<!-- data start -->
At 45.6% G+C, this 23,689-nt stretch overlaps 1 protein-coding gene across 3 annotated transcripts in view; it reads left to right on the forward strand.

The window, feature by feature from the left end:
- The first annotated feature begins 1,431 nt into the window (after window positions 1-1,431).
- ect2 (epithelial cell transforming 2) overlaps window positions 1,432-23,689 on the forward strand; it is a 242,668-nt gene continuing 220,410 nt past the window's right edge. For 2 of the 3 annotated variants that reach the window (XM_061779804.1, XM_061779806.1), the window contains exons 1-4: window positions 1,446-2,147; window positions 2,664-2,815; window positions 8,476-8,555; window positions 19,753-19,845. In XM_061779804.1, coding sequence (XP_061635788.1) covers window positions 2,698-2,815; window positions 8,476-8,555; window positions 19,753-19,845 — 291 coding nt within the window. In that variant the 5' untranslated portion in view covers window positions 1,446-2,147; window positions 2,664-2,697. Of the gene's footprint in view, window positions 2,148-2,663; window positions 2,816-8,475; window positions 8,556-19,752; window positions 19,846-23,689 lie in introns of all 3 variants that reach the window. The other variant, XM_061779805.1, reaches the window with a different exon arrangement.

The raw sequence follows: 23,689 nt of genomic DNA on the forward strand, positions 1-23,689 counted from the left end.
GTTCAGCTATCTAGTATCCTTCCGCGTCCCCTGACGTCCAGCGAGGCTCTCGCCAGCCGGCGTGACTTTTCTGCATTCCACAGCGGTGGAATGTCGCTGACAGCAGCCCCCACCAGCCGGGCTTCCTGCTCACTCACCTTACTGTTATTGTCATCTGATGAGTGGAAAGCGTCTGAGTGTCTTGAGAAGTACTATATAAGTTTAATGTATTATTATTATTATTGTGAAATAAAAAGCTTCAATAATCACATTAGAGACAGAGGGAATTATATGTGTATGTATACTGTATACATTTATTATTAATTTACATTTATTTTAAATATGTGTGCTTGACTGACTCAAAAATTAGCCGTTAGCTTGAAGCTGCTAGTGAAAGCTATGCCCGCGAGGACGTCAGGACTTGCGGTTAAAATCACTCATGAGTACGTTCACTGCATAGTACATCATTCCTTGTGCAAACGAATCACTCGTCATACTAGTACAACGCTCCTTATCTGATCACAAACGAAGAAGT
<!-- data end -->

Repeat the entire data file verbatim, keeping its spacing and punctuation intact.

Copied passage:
At 45.6% G+C, this 23,689-nt stretch overlaps 1 protein-coding gene across 3 annotated transcripts in view; it reads left to right on the forward strand.

The window, feature by feature from the left end:
- The first annotated feature begins 1,431 nt into the window (after window positions 1-1,431).
- ect2 (epithelial cell transforming 2) overlaps window positions 1,432-23,689 on the forward strand; it is a 242,668-nt gene continuing 220,410 nt past the window's right edge. For 2 of the 3 annotated variants that reach the window (XM_061779804.1, XM_061779806.1), the window contains exons 1-4: window positions 1,446-2,147; window positions 2,664-2,815; window positions 8,476-8,555; window positions 19,753-19,845. In XM_061779804.1, coding sequence (XP_061635788.1) covers window positions 2,698-2,815; window positions 8,476-8,555; window positions 19,753-19,845 — 291 coding nt within the window. In that variant the 5' untranslated portion in view covers window positions 1,446-2,147; window positions 2,664-2,697. Of the gene's footprint in view, window positions 2,148-2,663; window positions 2,816-8,475; window positions 8,556-19,752; window positions 19,846-23,689 lie in introns of all 3 variants that reach the window. The other variant, XM_061779805.1, reaches the window with a different exon arrangement.

The raw sequence follows: 23,689 nt of genomic DNA on the forward strand, positions 1-23,689 counted from the left end.
GTTCAGCTATCTAGTATCCTTCCGCGTCCCCTGACGTCCAGCGAGGCTCTCGCCAGCCGGCGTGACTTTTCTGCATTCCACAGCGGTGGAATGTCGCTGACAGCAGCCCCCACCAGCCGGGCTTCCTGCTCACTCACCTTACTGTTATTGTCATCTGATGAGTGGAAAGCGTCTGAGTGTCTTGAGAAGTACTATATAAGTTTAATGTATTATTATTATTATTGTGAAATAAAAAGCTTCAATAATCACATTAGAGACAGAGGGAATTATATGTGTATGTATACTGTATACATTTATTATTAATTTACATTTATTTTAAATATGTGTGCTTGACTGACTCAAAAATTAGCCGTTAGCTTGAAGCTGCTAGTGAAAGCTATGCCCGCGAGGACGTCAGGACTTGCGGTTAAAATCACTCATGAGTACGTTCACTGCATAGTACATCATTCCTTGTGCAAACGAATCACTCGTCATACTAGTACAACGCTCCTTATCTGATCACAAACGAAGAAGT